Lobbyist for kids puts partisanship above public healthI...

LETTERS TO THE EDITOR

May 25, 1999

Lobbyist for kids puts partisanship above public health

I find it ironic that Vincent DeMarco, in his role with the Maryland Children's Initiative, has spent $20,000 on a radio advertising campaign attacking the Republican state senators involved with the extended debate on the tobacco tax.

Four Democrats played a prominent role in extending this debate. Mr. DeMarco's failure to criticize these Democrats is telling.

He apparently cares more about being a mouthpiece for the Democrats than being an effective advocate for children.

His actions threaten the bipartisan coalition in Annapolis that has worked closely on the issue of underage smoking.

I wonder how the contributors to the Maryland Children's Initiative feel about their money's use in a political campaign, rather than for legitimate anti-smoking program development.

While this tobacco tax increase was promoted as a health measure to reduce underage smoking, it unfortunately became a money-grab.

In order to secure their vote for the tobacco tax, the expected additional revenues from the proposed tax were offered to fund various public works projects beneficial to individual legislators.

The governor's proposal did not allocate any of the tax revenue to anti-smoking campaigns. It was the extended debate that generated an agreement to provide $21 million per year to smoking prevention programs.

During this debate, numerous amendments were offered to increase enforcement and penalties for underage smoking violations.

Yet, time and time again, supporters of the tax defeated these amendments.

Where is Vincent DeMarco to let the public know about these proposals?

Obviously, partisan politics is alive and well when Mr. DeMarco and his nonprofit organization can spend $20,000 castigating only the Republican senators involved with the extended debate on the tobacco tax.

Nancy C. Jacobs Bel Air

The writer is a Republican state senator representing the 43rd Legislative District.

Behavior at Preakness considered a disgrace

The Sun's May 20 story on the Preakness-day crowd, "Pimlico infield party, man's troubled past lead to near-tragedy," said: "Whooping women removed their tops and climbed onto men's shoulders, cheered on by groping mobs. Wandering drunks vomited and passed out."

Ah, yes, the pride of Baltimore. As a horse-racing fan of 25 years, I am thoroughly disgusted by what takes place each Preakness Day in my hometown.

My dad trained and raced thoroughbreds in Maryland and Virginia. I witnessed first hand the dignity and grace of this sport of kings. Going to the race track was a special event.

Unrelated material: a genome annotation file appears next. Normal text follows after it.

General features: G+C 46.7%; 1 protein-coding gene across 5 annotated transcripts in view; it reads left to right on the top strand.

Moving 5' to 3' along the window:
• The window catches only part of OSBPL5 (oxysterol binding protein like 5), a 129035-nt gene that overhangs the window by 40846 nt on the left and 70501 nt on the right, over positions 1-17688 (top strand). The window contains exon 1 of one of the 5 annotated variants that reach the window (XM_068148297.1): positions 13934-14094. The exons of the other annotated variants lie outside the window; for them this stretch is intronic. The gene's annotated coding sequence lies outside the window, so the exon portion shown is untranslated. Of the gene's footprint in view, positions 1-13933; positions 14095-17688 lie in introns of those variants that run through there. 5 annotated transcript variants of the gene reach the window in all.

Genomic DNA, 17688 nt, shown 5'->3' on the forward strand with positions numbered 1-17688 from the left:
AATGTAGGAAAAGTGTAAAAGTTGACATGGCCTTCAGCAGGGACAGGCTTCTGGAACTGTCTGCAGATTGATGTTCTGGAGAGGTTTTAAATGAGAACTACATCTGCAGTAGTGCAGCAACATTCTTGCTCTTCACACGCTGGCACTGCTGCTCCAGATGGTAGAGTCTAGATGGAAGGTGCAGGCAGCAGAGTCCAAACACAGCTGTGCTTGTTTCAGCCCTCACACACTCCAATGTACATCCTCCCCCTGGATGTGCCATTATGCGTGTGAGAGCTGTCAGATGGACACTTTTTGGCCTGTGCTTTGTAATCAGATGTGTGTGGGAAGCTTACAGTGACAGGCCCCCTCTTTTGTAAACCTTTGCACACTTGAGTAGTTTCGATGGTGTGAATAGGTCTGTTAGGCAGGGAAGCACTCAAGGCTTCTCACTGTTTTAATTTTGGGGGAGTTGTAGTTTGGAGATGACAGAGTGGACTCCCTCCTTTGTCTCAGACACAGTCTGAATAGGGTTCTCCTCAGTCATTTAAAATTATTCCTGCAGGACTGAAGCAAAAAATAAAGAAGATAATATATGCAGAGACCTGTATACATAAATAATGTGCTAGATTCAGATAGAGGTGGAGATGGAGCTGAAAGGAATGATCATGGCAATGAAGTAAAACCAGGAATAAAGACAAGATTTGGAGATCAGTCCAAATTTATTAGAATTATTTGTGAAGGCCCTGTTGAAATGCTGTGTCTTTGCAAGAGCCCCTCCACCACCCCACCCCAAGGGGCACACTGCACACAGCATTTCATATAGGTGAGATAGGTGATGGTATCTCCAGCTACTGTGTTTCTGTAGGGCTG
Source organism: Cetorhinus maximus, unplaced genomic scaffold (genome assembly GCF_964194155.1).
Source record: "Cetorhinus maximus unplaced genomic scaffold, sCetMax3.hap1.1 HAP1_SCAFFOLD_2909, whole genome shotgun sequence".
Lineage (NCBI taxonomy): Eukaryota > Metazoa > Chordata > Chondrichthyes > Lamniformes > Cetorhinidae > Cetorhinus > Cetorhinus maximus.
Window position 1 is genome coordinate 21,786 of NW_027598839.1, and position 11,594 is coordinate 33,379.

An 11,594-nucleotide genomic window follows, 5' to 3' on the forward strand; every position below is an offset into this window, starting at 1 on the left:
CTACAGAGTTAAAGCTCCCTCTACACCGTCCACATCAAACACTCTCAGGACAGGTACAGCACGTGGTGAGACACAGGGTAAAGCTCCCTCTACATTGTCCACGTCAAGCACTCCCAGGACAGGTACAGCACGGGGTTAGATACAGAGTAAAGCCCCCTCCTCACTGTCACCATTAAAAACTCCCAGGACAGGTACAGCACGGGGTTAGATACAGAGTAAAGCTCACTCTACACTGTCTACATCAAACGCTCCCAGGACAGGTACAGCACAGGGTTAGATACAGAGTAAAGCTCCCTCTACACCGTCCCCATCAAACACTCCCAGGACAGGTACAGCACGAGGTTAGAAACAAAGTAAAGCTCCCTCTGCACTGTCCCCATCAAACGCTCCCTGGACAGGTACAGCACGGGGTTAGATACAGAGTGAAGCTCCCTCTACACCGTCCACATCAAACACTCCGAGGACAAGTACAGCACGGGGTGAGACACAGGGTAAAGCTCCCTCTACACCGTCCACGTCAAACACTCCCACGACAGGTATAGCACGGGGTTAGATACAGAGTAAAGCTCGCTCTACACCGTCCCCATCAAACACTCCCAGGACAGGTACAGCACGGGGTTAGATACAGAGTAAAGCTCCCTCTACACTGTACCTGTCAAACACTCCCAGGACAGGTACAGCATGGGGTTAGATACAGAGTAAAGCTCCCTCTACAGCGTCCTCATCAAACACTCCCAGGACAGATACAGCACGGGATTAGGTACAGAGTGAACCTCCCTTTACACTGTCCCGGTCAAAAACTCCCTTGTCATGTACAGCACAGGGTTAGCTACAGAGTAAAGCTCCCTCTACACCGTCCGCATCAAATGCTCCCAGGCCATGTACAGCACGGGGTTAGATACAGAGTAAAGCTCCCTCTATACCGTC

The world's eyes turn to Baltimore to see the "best in racing" on Preakness Day. It is horrible that the day has become a miserable excuse to pack as many drunken idiots as possible into the infield, most of whom have no interest in racing and wouldn't know a proper thoroughbred if it bit them in the backside.

You want to drink, go to a bar. You want to drink to excess, I suggest Alcoholics Anonymous.

You want to watch racing, then come to the track.

Dan Collins Owings Mills

Elections, possible peace leave Israel still divided

The Sun's claim that Prime Minister Ehud Barak must combat religious and ethnic fragmentation within Israel in order to make peace with the Palestinians mis-states the relationship between Israel's internal and external conflicts. ("Changing of the guard in Israeli politics," May 18).

The Arab-Israeli conflict has dominated Israeli politics for the state's entire existence, leaving religious-secular tensions simmering on the back burner.

The Oslo peace process allowed Israelis to begin to consider the national agenda after a final Arab-Israeli settlement. It is in this environment that religious differences have emerged with great force.

Mr. Barak may be able to paper these conflicts in the short term, but progress with the Palestinians will only clear additional room for fights over religious identity, ethnic power and the future of the Jewish state.

Jeremy Pressman Somerville, Mass

I found it extraordinary that even as Ehud Barak crushed Benjamin Netanyahu in the Israeli election, the Labor Party itself lost two seats. And despite all the talk of a great secular victory over the religious parties, the (ultra-orthodox) Shas gained seven seats.

Remarkably, 15 parties now have seats in Israel's 120-member Knesset. Mr. Barak has his work cut out for him forming a government in the coming weeks.

Howard K. Ottenstein Baltimore

`Ultra-orthodox' deemed a derogatory distortion

I keep seeing the term "ultra-orthodox Jew" in The Sun. Who are these people?

I am an orthodox Jew, and I have never met anyone who would call himself "ultra."

We have Modern, Charadi (fearful), Chasidish, Misnagdish, Sefardi, Ashkenazi and Yeshivish orthodox Jews. But we have no ultra-orthodox Jews.

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